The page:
Ireland Decriminalizes Small Amounts of Drugs and Legalizes "Injection Rooms"

Published On 11/02/2015 Published On 11/02/2015
Shutterstock/ r.classen

Ireland, real-life home of the Blarney Stone (it's true, I asked) and definitely not the home of the Lucky Charms Leprechaun (not true, I asked), took a bold stance in the war on drugs by decriminalizing small amounts of narcotics, and creating so-called "injection rooms" where users can safely -- and more importantly, legally -- use injection-based drugs under medical supervision. 

Irish Minister of Drugs Aodhán Ó Ríordáin (yes, he is Irish) told the Irish Times that the injection rooms and decriminalization of small amounts of drugs -- including marijuana, cocaine, and heroin -- for personal use will be rolled out sometime in the next year, marking a "radical cultural shift" in the country's perception and treatment of drug addicts.

“I am firmly of the view that there needs to be a cultural shift in how we regard substance misuse if we are to break this cycle and make a serious attempt to tackle drug and alcohol addiction,” said Ó Ríordáin, according to the aforementioned Irish Times piece.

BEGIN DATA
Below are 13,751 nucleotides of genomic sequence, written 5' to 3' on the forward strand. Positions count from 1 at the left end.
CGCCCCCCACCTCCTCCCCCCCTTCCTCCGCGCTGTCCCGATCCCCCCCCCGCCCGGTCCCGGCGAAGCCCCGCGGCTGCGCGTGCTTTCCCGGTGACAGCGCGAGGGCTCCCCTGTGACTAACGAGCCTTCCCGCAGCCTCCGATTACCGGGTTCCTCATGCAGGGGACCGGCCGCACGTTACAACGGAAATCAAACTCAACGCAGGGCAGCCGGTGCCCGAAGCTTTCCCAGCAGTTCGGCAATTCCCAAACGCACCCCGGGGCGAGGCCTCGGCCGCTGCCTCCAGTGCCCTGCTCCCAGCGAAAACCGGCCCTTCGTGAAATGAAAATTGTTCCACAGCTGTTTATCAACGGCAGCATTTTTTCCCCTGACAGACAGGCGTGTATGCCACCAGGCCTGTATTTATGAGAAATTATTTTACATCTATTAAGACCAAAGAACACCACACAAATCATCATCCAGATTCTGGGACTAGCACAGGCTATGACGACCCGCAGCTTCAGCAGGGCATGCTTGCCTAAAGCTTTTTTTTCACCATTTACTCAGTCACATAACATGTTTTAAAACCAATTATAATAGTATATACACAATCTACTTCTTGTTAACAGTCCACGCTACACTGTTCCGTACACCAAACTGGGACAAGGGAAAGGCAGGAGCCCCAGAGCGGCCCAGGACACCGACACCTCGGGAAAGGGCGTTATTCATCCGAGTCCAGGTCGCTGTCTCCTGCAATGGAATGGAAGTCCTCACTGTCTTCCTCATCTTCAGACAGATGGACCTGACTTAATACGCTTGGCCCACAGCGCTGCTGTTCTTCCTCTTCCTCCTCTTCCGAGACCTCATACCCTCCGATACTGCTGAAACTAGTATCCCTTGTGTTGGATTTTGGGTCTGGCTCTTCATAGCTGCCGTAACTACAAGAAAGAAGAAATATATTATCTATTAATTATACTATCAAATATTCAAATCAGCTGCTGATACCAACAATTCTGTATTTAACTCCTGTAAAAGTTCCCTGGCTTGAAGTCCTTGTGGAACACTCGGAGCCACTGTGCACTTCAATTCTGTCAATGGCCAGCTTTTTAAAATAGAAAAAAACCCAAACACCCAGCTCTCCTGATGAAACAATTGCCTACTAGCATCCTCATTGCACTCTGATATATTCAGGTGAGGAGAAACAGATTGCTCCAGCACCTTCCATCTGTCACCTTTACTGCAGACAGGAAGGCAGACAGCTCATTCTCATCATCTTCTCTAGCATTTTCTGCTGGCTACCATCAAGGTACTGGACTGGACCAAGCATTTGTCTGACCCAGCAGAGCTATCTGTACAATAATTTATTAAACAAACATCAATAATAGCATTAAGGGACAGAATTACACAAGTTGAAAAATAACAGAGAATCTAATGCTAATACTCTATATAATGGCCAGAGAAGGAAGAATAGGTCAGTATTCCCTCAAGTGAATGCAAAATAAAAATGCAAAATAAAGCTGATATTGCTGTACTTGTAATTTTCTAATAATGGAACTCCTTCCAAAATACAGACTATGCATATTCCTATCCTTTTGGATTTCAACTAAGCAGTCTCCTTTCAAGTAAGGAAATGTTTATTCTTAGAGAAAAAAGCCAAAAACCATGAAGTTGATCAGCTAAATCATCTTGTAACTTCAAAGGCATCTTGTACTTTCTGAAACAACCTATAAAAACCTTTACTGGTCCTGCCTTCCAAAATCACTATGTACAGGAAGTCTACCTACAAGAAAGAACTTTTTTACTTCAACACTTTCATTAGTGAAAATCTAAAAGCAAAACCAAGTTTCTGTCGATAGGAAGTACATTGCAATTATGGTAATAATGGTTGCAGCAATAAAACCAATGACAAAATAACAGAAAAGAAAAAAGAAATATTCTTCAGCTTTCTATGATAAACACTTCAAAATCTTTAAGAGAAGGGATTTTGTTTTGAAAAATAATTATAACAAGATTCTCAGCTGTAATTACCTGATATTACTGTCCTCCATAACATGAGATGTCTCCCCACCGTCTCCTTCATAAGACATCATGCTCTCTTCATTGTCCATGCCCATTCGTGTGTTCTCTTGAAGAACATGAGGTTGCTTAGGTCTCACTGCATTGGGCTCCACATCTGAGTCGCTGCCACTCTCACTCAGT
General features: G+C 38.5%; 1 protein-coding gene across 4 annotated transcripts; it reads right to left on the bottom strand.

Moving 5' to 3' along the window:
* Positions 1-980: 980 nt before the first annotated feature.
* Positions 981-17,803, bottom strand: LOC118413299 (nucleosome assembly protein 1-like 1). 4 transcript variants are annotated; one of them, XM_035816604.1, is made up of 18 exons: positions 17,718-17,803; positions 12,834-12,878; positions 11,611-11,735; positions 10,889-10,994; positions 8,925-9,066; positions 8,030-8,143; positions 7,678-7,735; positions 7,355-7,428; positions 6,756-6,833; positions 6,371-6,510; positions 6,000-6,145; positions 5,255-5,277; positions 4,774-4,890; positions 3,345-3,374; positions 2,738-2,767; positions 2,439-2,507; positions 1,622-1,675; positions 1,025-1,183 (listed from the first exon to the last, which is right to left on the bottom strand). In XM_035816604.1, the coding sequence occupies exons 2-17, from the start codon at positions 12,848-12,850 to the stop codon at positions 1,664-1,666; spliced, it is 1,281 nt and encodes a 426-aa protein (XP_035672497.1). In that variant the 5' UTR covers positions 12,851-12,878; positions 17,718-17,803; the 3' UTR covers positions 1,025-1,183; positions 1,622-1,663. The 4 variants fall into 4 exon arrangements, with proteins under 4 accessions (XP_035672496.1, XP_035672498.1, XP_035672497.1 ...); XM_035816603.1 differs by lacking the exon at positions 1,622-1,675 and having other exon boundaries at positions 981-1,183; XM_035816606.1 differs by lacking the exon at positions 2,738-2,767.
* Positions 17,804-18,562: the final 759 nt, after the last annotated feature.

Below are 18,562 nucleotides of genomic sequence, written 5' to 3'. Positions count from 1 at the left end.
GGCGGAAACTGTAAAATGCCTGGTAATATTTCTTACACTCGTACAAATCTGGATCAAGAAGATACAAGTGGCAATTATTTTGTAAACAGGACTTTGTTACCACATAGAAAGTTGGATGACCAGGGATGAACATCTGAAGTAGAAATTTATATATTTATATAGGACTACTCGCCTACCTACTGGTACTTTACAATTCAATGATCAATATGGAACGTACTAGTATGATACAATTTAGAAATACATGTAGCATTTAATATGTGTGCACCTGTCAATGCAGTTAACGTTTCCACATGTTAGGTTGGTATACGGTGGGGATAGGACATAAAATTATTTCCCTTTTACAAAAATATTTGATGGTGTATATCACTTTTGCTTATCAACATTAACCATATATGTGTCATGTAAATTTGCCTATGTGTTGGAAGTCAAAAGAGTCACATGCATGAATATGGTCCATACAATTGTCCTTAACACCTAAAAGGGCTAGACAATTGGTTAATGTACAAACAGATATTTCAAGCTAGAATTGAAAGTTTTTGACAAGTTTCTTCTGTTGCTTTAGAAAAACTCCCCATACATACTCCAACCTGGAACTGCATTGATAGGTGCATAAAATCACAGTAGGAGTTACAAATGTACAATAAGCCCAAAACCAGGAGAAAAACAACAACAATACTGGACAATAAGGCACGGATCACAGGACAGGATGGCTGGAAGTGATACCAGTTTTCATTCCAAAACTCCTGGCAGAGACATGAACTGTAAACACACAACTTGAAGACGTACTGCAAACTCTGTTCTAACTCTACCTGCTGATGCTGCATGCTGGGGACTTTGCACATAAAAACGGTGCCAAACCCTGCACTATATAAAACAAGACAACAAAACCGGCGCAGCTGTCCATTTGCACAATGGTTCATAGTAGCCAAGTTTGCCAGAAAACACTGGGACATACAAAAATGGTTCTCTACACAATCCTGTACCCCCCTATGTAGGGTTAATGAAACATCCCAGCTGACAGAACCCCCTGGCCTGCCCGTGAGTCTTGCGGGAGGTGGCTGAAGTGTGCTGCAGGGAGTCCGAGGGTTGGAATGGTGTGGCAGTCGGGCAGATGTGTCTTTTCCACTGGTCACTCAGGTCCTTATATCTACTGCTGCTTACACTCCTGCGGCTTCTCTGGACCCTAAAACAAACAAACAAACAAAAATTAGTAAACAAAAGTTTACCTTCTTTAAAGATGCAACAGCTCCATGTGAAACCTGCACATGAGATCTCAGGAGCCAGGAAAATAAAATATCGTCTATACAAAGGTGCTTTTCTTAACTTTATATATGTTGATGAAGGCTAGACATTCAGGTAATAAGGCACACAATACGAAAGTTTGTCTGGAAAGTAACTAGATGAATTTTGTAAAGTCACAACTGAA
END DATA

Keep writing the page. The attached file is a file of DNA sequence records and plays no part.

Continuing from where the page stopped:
Mr. Ó Ríordáin is quick to say, however, that he doesn't envision the new laws to create a "free-for-all" for drug use, and that it certainly isn't his intention to do so. He states that the impetus behind the decision is to remove the stigma and shame of addiction and drug use that often makes things even worse for those in need, and to create a central idea of help in place of punishment, particularly for the destitute and homeless. This move comes in the wake of similar (and successful) movements from countries like Portugal, which have taken a "softer" stance on the punishments and treatment of drug users. 

And -- just to be clear -- it will not become legal to sell, distribute, or profit from drugs or drug use. “This will be a wider discussion under the next government but once people get their head around the argument, about what decriminalisation actually means, that policy won’t be about the drug but about the individual. Then regardless of the drug the individual needs an intervention and society will be saying, ‘the substance is illegal, but you are not a criminal for taking it," Ó Ríordáin said. 

h/t Irish Times

Wil Fulton is a Staff Writer for Thrillist. He thinks fortune favors the bold. And also the rich. Follow him @wilfulton

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